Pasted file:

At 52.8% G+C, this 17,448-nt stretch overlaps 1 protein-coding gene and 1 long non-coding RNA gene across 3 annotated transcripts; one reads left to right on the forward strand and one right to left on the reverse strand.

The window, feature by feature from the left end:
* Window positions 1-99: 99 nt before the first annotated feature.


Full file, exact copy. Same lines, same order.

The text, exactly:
At 52.8% G+C, this 17,448-nt stretch overlaps 1 protein-coding gene and 1 long non-coding RNA gene across 3 annotated transcripts; one reads left to right on the forward strand and one right to left on the reverse strand.

The window, feature by feature from the left end:
* Window positions 1-99: 99 nt before the first annotated feature.